Paul McCartney’s new interactive portal, orchestrated by HP, showcases a half-century of digitised assets
Phase II of Sir Paul McCartney’s evolving personal cloud archive and CRM system, designed and built by Hewlett-Packard’s cloud group, launched on 12 January, showcasing what IT now can provide in a cloud service.
The new portal contains most of McCartney’s newly digitised collected assets from a half-century of trotting the globe and impressing millions of people with his composing and performing talents.
During the last 18 months, HP has digitised a hefty portion of the 1 million-plus assets in McCartney’s vast library, one that Sir Paul himself described as something similar to the Library of Congress. “You could get lost in there,” he said.
McCartney has been one of the world’s most-renowned entertainment content creators for two generations. Like most people, his personal collection has been stored all these years on old-school media that’s considered at risk. Not anymore, however.
The former Beatle has been an archivist since long before “Yeah Yeah Yeah” was a pop music statement. Virtually all of his personal content – home movies, concert videos, photographs, awards, documents, released and unreleased music, paintings and numerous other items – are now stored in perpetuity on the new private cloud system designed, built and maintained by HP.
The free-to-the-public version of PaulMcCartney.com offers news about his upcoming appearances, blogs and articles from various media sources, and links to all his post-Beatles music and concert footage, but only in brief swatches. For a $50 (£32) fee, users can become premium members and have full access to everything, including every song and concert video stored on the site.
“The new website is really going to be fascinating. It has a lot of ideas that haven’t been done before,” McCartney says in an introductory video on the site. “Essentially, it’s a great service for the fans – if anybody wants to look up what I’m doing. So the idea is to intrigue people and bring them into our world … It’s all the stuff we can give that nobody else can give.
The cloud-based archive is the public face for the digital library HP built for him, Scott Anderson, HP vice president for Customer Communication, told eWEEK. It’s all architected and built using HP BladeSystem and ProLiant servers, 3PAR and StorageWorks arrays, and HP’s own tape archive and networking hardware and software.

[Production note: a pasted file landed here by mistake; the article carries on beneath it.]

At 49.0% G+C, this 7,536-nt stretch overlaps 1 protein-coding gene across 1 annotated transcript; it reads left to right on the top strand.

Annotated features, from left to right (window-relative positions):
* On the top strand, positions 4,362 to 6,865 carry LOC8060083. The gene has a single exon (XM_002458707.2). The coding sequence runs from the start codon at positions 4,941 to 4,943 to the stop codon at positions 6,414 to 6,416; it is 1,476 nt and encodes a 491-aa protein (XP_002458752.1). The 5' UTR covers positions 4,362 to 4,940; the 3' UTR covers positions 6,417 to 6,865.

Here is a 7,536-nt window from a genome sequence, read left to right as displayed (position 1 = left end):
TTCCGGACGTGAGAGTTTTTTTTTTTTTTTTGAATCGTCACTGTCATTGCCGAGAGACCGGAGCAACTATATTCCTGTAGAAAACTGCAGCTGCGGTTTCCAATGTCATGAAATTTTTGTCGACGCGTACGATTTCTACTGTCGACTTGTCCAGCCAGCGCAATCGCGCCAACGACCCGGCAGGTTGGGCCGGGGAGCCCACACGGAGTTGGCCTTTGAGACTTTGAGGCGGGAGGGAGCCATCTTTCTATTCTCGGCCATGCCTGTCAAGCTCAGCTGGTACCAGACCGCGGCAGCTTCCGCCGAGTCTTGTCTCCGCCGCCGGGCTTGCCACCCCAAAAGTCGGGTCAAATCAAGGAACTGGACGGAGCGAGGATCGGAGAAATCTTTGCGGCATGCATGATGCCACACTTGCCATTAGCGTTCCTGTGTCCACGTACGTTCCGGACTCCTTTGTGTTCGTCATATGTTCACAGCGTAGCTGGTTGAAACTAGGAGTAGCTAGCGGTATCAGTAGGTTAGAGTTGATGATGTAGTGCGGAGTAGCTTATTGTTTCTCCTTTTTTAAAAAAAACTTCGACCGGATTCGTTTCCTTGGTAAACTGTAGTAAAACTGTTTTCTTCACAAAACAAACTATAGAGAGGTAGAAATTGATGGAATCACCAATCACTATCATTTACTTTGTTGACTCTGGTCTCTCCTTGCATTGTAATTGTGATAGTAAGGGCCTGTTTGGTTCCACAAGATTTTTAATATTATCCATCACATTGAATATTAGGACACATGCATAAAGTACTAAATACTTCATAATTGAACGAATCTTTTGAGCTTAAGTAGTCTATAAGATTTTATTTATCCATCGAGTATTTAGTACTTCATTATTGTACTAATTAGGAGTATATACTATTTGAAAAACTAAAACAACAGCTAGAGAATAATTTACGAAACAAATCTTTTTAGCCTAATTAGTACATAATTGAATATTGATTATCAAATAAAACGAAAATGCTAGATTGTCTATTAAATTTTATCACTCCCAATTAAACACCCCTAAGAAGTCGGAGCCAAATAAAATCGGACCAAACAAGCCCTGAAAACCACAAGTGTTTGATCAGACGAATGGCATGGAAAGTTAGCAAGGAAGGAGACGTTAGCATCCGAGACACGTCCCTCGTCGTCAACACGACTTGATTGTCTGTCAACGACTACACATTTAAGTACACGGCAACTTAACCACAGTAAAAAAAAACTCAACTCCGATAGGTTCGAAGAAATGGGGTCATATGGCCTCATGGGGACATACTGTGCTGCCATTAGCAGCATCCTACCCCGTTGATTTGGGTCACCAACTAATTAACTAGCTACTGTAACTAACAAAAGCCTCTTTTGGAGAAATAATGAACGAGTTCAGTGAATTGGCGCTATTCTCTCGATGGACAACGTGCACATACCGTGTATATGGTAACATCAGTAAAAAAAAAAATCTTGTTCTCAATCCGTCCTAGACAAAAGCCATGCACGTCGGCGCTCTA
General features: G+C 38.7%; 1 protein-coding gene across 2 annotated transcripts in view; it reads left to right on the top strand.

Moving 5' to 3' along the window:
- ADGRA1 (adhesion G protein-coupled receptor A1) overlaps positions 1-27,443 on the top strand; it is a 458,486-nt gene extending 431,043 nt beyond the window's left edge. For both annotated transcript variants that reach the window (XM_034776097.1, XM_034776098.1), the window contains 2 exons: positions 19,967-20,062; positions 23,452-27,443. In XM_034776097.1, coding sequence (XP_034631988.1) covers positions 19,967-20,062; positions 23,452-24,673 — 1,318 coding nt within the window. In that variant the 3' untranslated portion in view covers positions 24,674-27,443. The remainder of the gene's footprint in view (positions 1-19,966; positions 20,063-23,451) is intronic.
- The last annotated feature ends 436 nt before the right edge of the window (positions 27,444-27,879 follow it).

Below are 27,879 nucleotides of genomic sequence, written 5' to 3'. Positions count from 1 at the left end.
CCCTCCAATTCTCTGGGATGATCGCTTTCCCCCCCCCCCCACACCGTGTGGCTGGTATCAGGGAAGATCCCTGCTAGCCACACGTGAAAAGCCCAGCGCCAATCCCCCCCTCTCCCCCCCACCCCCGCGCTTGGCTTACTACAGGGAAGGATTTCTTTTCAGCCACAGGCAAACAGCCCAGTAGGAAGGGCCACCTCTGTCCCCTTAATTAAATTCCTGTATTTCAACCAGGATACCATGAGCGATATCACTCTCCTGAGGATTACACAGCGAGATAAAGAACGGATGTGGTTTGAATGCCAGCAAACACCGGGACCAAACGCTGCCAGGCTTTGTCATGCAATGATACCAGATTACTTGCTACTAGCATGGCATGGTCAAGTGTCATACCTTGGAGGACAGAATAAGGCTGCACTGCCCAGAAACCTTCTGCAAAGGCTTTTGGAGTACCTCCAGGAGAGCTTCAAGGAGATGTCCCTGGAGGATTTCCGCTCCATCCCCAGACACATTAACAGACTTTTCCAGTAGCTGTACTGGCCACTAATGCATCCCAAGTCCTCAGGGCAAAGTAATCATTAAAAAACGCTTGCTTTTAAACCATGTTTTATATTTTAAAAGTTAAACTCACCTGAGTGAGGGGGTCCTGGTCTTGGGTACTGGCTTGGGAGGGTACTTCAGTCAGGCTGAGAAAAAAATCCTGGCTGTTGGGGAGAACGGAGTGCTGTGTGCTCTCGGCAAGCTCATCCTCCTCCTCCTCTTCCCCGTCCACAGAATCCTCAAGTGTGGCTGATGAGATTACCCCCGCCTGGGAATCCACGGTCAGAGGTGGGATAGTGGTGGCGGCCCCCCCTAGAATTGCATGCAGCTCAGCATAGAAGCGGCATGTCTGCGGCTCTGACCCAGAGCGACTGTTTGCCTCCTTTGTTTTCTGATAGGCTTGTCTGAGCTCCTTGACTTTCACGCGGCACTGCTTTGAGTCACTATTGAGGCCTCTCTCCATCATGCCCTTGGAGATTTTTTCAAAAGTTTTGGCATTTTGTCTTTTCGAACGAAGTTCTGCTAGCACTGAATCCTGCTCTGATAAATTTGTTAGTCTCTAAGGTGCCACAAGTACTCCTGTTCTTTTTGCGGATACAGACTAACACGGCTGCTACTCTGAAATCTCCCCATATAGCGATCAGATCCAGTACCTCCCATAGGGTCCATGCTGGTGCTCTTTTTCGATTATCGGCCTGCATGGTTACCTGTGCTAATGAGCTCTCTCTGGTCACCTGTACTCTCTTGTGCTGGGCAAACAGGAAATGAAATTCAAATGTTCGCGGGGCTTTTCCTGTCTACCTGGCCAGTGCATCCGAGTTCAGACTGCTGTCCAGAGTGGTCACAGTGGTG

“There are a ton of cool features. First of all, he (McCartney) can go as deep as he wants to with what he shares with his fans. Secondly, users can customise their views of all his things. You can basically get lost in it,” Anderson said.
Purchasing premium status also sanctions Sir Paul’s fans to be interactive on the site. For example, there is a geographic view of the site that enables users to click on a particular location on the world map (say, Moscow), where McCartney has performed, and then upload their own video, photos and/or comments on the concert they attended.
“So they now can add (their own content) to the digital library, experience and be part of it, and connect with each other in interesting ways,” Anderson said.
Other music-related facets of the site include links to every recording he has made since the Beatles broke up in 1969; all the set lists for every concert McCartney has performed since then; every instance of every song played in a public concert; where they were performed (and in what language); and many other information points.
Users can create their own playlists of favorite songs, or just “tune” to “Radio Paul” to serve up random continuous McCartney music.
There also is a feature called Roots Studio, into which HP has imported “stems” of the songs, so that a user can actually dial up and down the bass line, the drums, the vocals, guitars, and other instruments on each one to get a customised listening experience, Anderson said.
McCartney also has saved a vast collection of images, including the cover artwork for the multimillion-selling album, “Band on the Run,” recorded with one of his post-Beatles bands, Wings. The 69-year-old musician also has made available a book of photographs taken by his deceased first wife, Linda Eastman McCartney, on the site.
Some material in the collection will be made free and available to the public for download. McCartney himself is deciding as time goes on what goes public and what will be licensed. His compositions are often used in motion pictures, television and web stream commercials.
Lynn Anderson, who has the unusual title of vice president of Influencer Marketing for Enterprise Systems at HP, told eWEEK that McCartney’s people approached HP two years ago to do the project.
McCartney’s publishing company, MPL Communications, is handling the day-to-day business of using the cloud-stored content on PaulMcCartney.com for publishing, licensing, sales-and even giveaways, if McCartney so chooses.